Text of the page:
PEORIA, Ariz. -- Shohei Ohtani apologized last week because he won't be able to play for Team Japan in the fourth edition of the World Baseball Classic. But no apology was necessary. He is out of action with a sore right ankle.
Ohtani, 22, is an immense talent, a right-handed power pitcher who's also a prodigious left-handed hitter. He will certainly be missed when Japan opens Pool B play against Cuba on March 7 in Tokyo Dome. China and Australia are the other two nations in the bracket.
But according to international scouts whose job it is to watch the Asian teams, Japan will field another formidable club even without the player who struck out 174 batters and added 22 homers last season for the Japan Series-winning Nippon-Ham Fighters. Ohtani is such a prolific batter that he's utilized as the team's designated hitter for three games in between his starts on the mound.
Ohtani must be replaced on the Team Japan roster, and that's why he told manager Hiroki Kokubo he needed to bow out.
"Me being out means that they have to find somebody else to play, and that takes some time," Ohtani said. "I thought this was the right moment for me to make a decision, so I did."
Japan is still very dangerous and always a threat to win the entire tournament, even though their most notable player is Norichika Aoki, an outfielder who has played five seasons in the Major Leagues and will go to camp with the Astros.
"They are clear favorites over there," one scout said about the Japanese. "But these are all tough teams, so I could see them losing to one of them."
Aoki -- a .286 hitter with 88 stolen bases for Milwaukee, Kansas City, San Francisco and Seattle -- is a rare position player to make it this long in the U.S. The standouts, of course, are Ichiro Suzuki, who last season became the 30th player to amass 3,000 or more hits in the big leagues, and Hideki Matsui, the slugger who was MVP of the 2009 World Series when he batted .615 (8-for-13) with three homers and eight RBIs for the Yankees in their six-game triumph over the Phillies.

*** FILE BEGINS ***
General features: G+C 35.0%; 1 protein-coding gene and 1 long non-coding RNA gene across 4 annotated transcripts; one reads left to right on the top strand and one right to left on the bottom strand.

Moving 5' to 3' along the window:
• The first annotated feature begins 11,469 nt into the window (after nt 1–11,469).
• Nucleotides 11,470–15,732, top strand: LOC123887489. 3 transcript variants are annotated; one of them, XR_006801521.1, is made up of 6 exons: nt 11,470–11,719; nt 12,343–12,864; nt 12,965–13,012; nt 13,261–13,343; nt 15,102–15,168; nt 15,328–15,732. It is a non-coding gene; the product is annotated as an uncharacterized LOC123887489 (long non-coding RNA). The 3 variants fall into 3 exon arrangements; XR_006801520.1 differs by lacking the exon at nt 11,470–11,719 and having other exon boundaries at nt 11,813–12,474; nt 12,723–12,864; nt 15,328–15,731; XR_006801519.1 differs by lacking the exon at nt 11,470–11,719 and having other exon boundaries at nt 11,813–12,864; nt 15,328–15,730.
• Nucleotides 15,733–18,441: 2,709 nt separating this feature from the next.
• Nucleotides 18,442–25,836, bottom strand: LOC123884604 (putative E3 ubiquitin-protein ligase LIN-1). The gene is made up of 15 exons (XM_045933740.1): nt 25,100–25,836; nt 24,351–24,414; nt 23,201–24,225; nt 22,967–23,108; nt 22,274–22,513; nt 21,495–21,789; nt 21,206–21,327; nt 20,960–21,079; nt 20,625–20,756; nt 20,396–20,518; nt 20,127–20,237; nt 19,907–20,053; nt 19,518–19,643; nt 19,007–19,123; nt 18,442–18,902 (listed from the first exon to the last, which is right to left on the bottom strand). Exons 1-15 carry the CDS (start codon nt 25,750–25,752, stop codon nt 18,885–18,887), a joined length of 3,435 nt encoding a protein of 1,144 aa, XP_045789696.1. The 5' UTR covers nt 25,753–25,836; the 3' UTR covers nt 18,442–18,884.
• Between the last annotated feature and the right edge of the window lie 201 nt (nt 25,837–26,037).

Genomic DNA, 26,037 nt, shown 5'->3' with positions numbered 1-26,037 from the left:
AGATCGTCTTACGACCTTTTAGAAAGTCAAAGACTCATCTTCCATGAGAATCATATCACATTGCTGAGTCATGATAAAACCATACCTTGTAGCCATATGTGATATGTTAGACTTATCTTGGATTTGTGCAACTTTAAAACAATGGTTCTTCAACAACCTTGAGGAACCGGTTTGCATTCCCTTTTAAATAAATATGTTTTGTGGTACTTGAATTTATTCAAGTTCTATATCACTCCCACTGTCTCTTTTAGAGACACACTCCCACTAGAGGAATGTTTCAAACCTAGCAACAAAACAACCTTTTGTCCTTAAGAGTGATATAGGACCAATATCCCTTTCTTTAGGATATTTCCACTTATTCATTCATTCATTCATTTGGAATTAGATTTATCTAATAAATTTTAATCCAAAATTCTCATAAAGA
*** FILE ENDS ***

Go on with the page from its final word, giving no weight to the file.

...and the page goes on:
The Japanese won the first two World Baseball Classics in 2006 and '09 with legends in the dugout -- Sadaharu Oh and Tatsunori Hara. Oh has the all-time record with 868 homers. Both men played for and managed the Yomiuri Giants, Japan's equivalent to the Yankees.
Kokubo may be one of Nippon Professional Baseball's most potent hitters with 413 homers in 18 seasons, but he has no managing experience.
Oh and Hara had the luxury of managing some of Japan's greatest recent players in the Classic.
Right-hander Daisuke Matsuzaka starred for both men, throttling the mighty Cubans in the first two tournaments. Three years later, add Yu Darvish to Matsuzaka. At the end of the 2009 Classic, Ichiro had the game-winning two-run single against Korea in the top of the 10th of the championship game at Dodger Stadium.
That might have been the best international baseball game in history as Korea came from behind to tie its archrivals with two out in the ninth off Darvish, only to lose in the 10th to the most famous player on two continents Japan has ever produced. Ichiro has 4,308 hits and counting, 1,278 of them during his nine seasons playing in Japan.